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Towards the total synthesis of Gelsemine

Aponte, Jennifer (2014)
Ph.D. thesis, University of Birmingham.

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Discovered in 1870, in the roots of Gelsemium sempervirens, gelsemine has attracted the attention of numerous research groups over the years. Chapter 1 discusses the isolation and structure elucidation of this cage-like alkaloid, along with the synthetic strategies developed to assemble the densely functionalised hexacyclic skeleton.
An overview of the project and optimisation of the synthetic route to the gelsemine core structure are presented in Chapter 2. This sequence involves a 4+3 cycloaddition, a novel access to \(\alpha\) \(\beta\)-unsaturated esters and an elimination - Michael addition step. Finally, a shortened access to the gelsemine core structure from the key step is presented yielding sufficient material for further functionalisation studies.

Chapter 3 discusses two novel strategies towards the construction of the gelsemine spiro-oxindole from a key tricyclic ketone. A series of attempts at -arylation of ketones using haloacetanilide derivatives are described, culminating an unexpected one-pot indole synthesis. A spiro-oxindole synthesis is presented using a metal catalysed free-radical CH activation. Progress towards implementing this strategy on the gelsemine core structure is discussed.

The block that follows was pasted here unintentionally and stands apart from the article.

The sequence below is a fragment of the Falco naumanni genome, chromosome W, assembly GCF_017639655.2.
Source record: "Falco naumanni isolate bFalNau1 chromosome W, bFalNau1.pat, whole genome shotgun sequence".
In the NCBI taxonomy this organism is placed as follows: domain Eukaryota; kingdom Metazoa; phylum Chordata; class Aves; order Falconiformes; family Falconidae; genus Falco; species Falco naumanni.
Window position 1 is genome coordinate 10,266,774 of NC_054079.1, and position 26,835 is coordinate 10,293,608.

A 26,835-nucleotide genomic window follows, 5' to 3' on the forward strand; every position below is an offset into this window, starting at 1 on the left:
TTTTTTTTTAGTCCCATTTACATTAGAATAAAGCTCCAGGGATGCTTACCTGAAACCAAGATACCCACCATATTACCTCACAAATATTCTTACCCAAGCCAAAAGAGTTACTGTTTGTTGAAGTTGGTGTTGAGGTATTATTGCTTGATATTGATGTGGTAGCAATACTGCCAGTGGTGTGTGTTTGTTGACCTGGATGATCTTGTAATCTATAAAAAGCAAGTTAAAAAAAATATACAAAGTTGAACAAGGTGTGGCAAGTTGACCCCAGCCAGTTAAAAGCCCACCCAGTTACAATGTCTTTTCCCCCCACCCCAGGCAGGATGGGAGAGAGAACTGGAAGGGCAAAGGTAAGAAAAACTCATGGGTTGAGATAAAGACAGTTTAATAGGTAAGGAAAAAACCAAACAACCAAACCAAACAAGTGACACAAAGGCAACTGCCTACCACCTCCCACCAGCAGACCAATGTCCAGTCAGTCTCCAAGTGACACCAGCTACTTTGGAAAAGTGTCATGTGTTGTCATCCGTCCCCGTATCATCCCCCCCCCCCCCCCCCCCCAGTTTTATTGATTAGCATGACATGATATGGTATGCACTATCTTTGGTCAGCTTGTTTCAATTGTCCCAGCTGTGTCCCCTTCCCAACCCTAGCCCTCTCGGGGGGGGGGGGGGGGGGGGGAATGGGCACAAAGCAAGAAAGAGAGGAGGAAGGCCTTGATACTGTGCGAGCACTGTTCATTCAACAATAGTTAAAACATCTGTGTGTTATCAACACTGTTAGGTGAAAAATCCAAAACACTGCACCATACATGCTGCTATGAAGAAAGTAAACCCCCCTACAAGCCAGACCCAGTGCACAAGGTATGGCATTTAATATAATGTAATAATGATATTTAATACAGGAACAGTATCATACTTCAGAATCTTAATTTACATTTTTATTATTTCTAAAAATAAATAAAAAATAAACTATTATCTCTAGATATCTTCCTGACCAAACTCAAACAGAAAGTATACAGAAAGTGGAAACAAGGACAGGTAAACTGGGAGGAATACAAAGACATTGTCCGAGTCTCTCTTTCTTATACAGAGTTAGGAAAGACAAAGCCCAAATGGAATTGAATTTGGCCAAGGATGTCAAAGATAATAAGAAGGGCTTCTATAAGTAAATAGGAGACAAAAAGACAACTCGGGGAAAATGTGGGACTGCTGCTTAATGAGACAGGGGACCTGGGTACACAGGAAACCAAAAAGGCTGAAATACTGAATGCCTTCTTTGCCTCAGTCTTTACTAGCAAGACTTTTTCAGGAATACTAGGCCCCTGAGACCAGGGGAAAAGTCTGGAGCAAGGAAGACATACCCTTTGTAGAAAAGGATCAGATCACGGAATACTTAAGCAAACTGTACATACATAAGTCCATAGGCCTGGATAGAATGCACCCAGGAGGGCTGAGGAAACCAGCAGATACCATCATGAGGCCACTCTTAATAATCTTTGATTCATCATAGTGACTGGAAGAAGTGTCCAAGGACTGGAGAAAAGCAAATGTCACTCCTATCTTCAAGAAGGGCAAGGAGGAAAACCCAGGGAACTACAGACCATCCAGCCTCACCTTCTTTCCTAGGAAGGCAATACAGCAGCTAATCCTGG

In Chapter 4 the functionalisation of the bicyclo3.2.1octane core structure is discussed. Selective reduction of the tricyclic ketone gives an axial alcohol that cyclises to afford a lactone as the precursor of the tetrahydropyran ring.

Type of Work:Ph.D. thesis.
Supervisor(s):Simpkins, N. S.
School/Faculty:Colleges (2008 onwards) > College of Engineering & Physical Sciences
Department:School of Chemistry
Subjects:QD Chemistry
Institution:University of Birmingham
ID Code:4816
This unpublished thesis/dissertation is copyright of the author and/or third parties. The intellectual property rights of the author or third parties in respect of this work are as defined by The Copyright Designs and Patents Act 1988 or as modified by any successor legislation. Any use made of information contained in this thesis/dissertation must be in accordance with that legislation and must be properly acknowledged. Further distribution or reproduction in any format is prohibited without the permission of the copyright holder.
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